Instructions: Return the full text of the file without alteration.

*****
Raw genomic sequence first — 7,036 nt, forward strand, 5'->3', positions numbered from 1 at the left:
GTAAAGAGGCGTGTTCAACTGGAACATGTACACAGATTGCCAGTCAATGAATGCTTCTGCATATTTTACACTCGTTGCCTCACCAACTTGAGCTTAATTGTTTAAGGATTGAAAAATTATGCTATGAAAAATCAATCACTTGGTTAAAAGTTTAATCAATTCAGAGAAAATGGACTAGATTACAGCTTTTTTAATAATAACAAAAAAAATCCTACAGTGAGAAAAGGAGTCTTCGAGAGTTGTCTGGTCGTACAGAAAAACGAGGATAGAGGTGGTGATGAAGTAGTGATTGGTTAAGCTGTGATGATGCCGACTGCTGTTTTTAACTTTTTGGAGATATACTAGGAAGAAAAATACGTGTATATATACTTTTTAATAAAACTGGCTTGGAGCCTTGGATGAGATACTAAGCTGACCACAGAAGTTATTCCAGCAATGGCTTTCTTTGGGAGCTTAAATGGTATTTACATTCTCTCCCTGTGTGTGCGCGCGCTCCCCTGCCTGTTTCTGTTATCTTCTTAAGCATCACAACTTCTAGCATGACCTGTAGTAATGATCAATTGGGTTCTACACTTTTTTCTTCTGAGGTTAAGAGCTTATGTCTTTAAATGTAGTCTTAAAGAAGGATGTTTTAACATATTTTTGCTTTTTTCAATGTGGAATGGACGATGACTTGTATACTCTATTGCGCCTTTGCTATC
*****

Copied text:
Raw genomic sequence first — 7,036 nt, forward strand, 5'->3', positions numbered from 1 at the left:
GTAAAGAGGCGTGTTCAACTGGAACATGTACACAGATTGCCAGTCAATGAATGCTTCTGCATATTTTACACTCGTTGCCTCACCAACTTGAGCTTAATTGTTTAAGGATTGAAAAATTATGCTATGAAAAATCAATCACTTGGTTAAAAGTTTAATCAATTCAGAGAAAATGGACTAGATTACAGCTTTTTTAATAATAACAAAAAAAATCCTACAGTGAGAAAAGGAGTCTTCGAGAGTTGTCTGGTCGTACAGAAAAACGAGGATAGAGGTGGTGATGAAGTAGTGATTGGTTAAGCTGTGATGATGCCGACTGCTGTTTTTAACTTTTTGGAGATATACTAGGAAGAAAAATACGTGTATATATACTTTTTAATAAAACTGGCTTGGAGCCTTGGATGAGATACTAAGCTGACCACAGAAGTTATTCCAGCAATGGCTTTCTTTGGGAGCTTAAATGGTATTTACATTCTCTCCCTGTGTGTGCGCGCGCTCCCCTGCCTGTTTCTGTTATCTTCTTAAGCATCACAACTTCTAGCATGACCTGTAGTAATGATCAATTGGGTTCTACACTTTTTTCTTCTGAGGTTAAGAGCTTATGTCTTTAAATGTAGTCTTAAAGAAGGATGTTTTAACATATTTTTGCTTTTTTCAATGTGGAATGGACGATGACTTGTATACTCTATTGCGCCTTTGCTATC